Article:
Pat Dye always called him a thoroughbred. Had things gone differently, we might have called him a Stallion.
Yes, lost in the tug of war between baseball and football, between the NFL and the MLB, was that Bo Jackson was in the spring of 1986 being courted by a third professional sports league. It wasn’t just rumors of phone calls or whatever. He met with team officials. There was a press conference. There he is in a photo with Stallions’ president Jerry Sklar (who may have killed Richard Kimble’s wife), yet despite how weird it would have been, everyone at least looks serious. (Hey, it had kinda worked for Herschel. And the USFL had actually bagged the past three Heisman Trophy winners.)
Bo even said Stallions coach Ronnie Dotsch was “the kind of guy you can win big with.”
But the main takeaway from the reports on this forgotten story line in the Which Way, Bo? chronicles is that The Greatest was simply humoring the USFL, just for kicks. The man just liked options. He liked doors. And, nice guy that he was, he didn’t want anyone to feel excluded from the daydream of what he might bring to their organization, especially one that was helping out the hometown.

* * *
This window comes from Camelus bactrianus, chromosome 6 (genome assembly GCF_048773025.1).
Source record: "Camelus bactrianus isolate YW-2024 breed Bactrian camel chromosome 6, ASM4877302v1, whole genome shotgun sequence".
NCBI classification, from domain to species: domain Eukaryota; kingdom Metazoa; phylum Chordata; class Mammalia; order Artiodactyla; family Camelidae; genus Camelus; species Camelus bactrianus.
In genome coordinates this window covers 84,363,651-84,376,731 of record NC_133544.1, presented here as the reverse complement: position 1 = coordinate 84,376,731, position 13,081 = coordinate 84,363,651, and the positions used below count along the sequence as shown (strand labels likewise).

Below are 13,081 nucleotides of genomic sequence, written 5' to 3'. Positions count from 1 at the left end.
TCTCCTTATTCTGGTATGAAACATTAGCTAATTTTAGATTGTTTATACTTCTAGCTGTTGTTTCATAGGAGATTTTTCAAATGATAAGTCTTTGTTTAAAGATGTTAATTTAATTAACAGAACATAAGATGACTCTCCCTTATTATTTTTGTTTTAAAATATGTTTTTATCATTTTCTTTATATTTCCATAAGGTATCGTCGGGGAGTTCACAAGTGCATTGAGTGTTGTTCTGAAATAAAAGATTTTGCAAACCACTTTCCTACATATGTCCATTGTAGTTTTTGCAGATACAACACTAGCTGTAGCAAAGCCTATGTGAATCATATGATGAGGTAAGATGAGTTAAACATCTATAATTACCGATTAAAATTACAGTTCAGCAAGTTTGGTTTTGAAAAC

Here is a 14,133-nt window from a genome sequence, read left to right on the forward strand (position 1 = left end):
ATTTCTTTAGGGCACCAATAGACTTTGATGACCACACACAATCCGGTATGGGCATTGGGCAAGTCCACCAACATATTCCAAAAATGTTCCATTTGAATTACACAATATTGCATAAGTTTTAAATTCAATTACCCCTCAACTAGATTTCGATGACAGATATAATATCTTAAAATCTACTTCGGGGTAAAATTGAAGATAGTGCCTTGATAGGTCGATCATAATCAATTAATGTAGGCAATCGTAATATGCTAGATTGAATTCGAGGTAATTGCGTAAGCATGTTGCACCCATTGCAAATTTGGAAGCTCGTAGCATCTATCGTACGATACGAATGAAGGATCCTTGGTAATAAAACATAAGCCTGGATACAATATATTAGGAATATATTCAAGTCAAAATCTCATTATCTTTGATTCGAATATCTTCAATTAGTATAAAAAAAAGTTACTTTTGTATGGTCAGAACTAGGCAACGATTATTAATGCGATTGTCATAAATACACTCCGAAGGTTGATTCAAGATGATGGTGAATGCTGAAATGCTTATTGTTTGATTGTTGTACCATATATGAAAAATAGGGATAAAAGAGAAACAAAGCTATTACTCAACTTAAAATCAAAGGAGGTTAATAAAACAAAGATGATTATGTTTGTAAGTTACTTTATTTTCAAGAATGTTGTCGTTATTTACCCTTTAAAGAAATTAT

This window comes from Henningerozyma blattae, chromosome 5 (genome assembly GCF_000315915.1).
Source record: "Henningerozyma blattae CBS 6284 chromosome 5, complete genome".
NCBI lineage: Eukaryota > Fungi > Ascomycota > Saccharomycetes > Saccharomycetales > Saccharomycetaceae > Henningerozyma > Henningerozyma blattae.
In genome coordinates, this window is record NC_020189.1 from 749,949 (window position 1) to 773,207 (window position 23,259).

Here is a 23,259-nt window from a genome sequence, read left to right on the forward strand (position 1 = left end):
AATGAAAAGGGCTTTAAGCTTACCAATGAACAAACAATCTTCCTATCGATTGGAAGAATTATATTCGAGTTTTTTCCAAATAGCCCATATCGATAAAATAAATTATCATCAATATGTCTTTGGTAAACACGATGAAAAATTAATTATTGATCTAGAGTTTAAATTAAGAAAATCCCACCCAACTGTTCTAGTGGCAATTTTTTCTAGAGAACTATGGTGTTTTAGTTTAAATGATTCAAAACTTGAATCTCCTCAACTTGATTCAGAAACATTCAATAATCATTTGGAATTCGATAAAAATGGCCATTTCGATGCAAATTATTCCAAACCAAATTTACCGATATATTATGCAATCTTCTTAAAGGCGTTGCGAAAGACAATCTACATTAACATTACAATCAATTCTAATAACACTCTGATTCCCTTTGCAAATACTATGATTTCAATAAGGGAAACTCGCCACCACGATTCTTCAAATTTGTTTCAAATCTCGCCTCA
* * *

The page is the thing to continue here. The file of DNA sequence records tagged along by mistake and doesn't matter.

“All my doors are open until one day in June,” he told reporters. “The reason I’m waiting is to give everyone a fair shot. Birmingham is my home. Why shouldn’t I talk here when I’ve been going all around the country talking to other people.”
“Birmingham will always be my home. You can never forget where you come from.”
Bo in Birmingham? That probably would have turned Stallions’ games into the leagues best-attended by a mile.
Principle owner Harold Ripps nodded along and said he was happy for the chance to “see if there is some way we can keep (Bo) in Alabama to play football.”
Then Bo started talking about the produce aisle.
“I’m in the supermarket shopping. I’m going to examine all the fruit before I pick one.”
He probably picked wisely.